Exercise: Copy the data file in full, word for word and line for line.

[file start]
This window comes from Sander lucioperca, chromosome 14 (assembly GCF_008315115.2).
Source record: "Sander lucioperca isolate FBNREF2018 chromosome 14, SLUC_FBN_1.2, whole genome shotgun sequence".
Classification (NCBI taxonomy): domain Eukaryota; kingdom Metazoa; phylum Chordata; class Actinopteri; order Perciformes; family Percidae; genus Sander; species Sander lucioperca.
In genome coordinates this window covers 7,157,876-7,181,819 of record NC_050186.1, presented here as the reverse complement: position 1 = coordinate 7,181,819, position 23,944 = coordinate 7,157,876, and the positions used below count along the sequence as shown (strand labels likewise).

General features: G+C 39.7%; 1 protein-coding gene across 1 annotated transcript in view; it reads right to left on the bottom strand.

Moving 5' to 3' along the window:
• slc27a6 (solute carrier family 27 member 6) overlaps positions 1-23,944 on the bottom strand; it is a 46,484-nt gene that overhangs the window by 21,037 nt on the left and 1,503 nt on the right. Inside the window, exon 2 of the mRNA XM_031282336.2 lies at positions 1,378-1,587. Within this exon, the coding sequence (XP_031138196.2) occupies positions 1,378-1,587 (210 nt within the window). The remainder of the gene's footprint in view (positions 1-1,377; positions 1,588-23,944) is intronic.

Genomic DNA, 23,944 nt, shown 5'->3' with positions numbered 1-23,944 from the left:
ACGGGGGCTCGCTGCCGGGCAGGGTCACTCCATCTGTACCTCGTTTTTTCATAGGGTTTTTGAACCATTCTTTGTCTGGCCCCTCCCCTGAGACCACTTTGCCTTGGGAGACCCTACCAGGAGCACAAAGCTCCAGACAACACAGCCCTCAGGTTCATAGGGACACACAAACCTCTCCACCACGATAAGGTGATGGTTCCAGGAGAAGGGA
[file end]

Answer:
This window comes from Sander lucioperca, chromosome 14 (assembly GCF_008315115.2).
Source record: "Sander lucioperca isolate FBNREF2018 chromosome 14, SLUC_FBN_1.2, whole genome shotgun sequence".
Classification (NCBI taxonomy): domain Eukaryota; kingdom Metazoa; phylum Chordata; class Actinopteri; order Perciformes; family Percidae; genus Sander; species Sander lucioperca.
In genome coordinates this window covers 7,157,876-7,181,819 of record NC_050186.1, presented here as the reverse complement: position 1 = coordinate 7,181,819, position 23,944 = coordinate 7,157,876, and the positions used below count along the sequence as shown (strand labels likewise).

General features: G+C 39.7%; 1 protein-coding gene across 1 annotated transcript in view; it reads right to left on the bottom strand.

Moving 5' to 3' along the window:
• slc27a6 (solute carrier family 27 member 6) overlaps positions 1-23,944 on the bottom strand; it is a 46,484-nt gene that overhangs the window by 21,037 nt on the left and 1,503 nt on the right. Inside the window, exon 2 of the mRNA XM_031282336.2 lies at positions 1,378-1,587. Within this exon, the coding sequence (XP_031138196.2) occupies positions 1,378-1,587 (210 nt within the window). The remainder of the gene's footprint in view (positions 1-1,377; positions 1,588-23,944) is intronic.

Genomic DNA, 23,944 nt, shown 5'->3' with positions numbered 1-23,944 from the left:
ACGGGGGCTCGCTGCCGGGCAGGGTCACTCCATCTGTACCTCGTTTTTTCATAGGGTTTTTGAACCATTCTTTGTCTGGCCCCTCCCCTGAGACCACTTTGCCTTGGGAGACCCTACCAGGAGCACAAAGCTCCAGACAACACAGCCCTCAGGTTCATAGGGACACACAAACCTCTCCACCACGATAAGGTGATGGTTCCAGGAGAAGGGA